I love train travel. One of the train systems I’ve frequented the most is the Kowloon-Canton Railway.
The KCR, as it’s known in Hong Kong, opened 101 years ago in British Hong Kong. A year later, it linked up with a line in China to the city of Canton (present day Guangzhou [another day I’ll blog about Wade Giles vs. pinyin, a hard obsession of mine]).
My home station in Hong Kong was University Station, up past Shatin in the New Territories. In this photo, taken on January 1, 1967, twenty-three years before I arrived in HK, the station called Ma Liu Shui was officially changed to University Station. Those old school signs aren’t in use anymore.
In their trips to Hong Kong, my mom and her family traveled this line before I was born. Maybe living along the KCR was in my blood before I knew it?
My uncle took this photo of the KCR terminus in Tsim Sha Tsui in 1971, the year after I was born. The clock tower still stands, although the train terminals are long gone. (The terminus, when I lived in Hong Kong in the 1990s, was at Hung Hom, but a new one was built in TST East after I left.)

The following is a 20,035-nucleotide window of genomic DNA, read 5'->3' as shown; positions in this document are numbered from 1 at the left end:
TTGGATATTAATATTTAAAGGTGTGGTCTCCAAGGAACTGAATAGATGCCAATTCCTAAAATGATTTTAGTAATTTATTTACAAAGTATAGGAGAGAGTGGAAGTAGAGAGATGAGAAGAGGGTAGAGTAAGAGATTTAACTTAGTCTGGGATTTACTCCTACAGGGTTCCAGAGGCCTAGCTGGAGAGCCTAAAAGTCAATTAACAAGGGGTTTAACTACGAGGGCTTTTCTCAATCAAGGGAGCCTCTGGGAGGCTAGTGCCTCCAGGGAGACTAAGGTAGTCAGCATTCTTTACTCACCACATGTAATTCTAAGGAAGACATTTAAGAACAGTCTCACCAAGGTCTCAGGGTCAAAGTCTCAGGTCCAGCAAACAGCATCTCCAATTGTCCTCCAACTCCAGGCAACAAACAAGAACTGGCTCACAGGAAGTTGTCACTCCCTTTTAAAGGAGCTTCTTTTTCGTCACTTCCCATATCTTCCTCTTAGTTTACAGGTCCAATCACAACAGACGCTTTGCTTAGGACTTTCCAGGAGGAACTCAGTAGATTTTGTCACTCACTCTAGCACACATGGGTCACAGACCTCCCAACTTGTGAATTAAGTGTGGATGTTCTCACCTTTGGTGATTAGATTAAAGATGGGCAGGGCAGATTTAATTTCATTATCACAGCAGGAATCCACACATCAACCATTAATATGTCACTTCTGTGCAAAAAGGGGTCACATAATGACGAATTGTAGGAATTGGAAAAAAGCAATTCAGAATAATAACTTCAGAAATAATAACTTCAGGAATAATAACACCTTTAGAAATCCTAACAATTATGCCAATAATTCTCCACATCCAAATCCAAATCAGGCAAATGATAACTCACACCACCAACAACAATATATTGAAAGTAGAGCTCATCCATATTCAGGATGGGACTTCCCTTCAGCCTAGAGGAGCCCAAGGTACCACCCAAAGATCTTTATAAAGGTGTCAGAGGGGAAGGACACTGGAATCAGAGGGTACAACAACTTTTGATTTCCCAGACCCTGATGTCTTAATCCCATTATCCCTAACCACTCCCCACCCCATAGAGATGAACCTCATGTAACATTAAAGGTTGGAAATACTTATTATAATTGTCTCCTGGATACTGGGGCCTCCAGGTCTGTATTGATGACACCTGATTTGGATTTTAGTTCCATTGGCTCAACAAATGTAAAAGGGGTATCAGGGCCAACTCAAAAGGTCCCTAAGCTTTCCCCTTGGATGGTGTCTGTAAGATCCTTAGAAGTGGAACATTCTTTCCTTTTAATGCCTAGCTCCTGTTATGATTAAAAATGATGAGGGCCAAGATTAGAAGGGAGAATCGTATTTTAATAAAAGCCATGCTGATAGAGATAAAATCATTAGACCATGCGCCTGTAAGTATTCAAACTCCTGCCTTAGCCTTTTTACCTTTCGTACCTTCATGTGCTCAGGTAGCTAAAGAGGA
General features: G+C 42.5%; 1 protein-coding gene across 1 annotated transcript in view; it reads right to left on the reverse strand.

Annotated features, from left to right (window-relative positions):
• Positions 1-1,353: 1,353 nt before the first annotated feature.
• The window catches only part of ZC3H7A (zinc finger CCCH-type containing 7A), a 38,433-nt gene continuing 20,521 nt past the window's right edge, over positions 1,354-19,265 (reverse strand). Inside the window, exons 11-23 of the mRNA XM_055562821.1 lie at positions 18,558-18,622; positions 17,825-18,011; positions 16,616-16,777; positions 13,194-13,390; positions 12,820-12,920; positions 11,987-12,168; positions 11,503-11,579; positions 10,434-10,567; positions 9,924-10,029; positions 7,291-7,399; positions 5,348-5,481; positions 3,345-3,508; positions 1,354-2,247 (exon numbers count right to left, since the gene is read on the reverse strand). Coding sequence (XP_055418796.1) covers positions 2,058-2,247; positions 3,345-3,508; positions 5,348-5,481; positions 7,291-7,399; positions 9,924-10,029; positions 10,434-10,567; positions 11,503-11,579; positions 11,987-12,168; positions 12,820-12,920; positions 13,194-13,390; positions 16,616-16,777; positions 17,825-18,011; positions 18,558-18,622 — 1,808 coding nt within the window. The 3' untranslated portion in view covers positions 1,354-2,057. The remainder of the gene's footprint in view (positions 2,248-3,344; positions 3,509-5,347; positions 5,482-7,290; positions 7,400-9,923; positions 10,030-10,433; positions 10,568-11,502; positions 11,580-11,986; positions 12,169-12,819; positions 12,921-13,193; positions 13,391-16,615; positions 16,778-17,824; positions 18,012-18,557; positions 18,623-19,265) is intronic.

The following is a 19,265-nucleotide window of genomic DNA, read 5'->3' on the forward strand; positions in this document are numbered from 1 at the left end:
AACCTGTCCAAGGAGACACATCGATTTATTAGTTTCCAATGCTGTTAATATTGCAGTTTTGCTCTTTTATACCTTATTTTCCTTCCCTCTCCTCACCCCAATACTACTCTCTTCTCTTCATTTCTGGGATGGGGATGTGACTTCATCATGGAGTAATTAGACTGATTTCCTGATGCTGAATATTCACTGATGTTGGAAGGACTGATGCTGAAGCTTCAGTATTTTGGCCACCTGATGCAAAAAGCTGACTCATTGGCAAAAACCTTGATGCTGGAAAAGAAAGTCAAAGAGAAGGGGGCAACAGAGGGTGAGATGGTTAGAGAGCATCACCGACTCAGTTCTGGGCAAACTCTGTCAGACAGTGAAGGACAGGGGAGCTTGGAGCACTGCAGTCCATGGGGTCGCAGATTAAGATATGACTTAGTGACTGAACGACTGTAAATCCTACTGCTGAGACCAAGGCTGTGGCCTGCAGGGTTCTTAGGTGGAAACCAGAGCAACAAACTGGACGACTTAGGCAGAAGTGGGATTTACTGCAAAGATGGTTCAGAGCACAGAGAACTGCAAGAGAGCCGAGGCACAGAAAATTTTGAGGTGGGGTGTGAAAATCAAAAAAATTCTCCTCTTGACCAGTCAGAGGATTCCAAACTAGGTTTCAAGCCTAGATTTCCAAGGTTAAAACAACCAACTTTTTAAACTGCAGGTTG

Nice view, eh?
The New Territories back then consisted of green farm land, scattered with some hotels and restaurants along the KCR line.
This is what my grandparents saw in 1974, somewhere between Kowloon Station and the end of the line up near the China border.
And this is my grandma near China. Of course China was still closed to Americans back then. The KCR discontinued through trains in 1949 and only opened them again in 1979. Is it a coincidence the KCR continued through service the year the US restored relations with China? It’s so Cold War!
Back to the train. Here’s a look at one from 1974. Oh, to have traveled on that thing every day to and from school.
If you have any KCR memories, I’d love to hear them! The Mass Transit Railway, the other train (and underground) line in Hong Kong, bought the KCR company and incorporated that route into its web of other routes. The KCR is no more.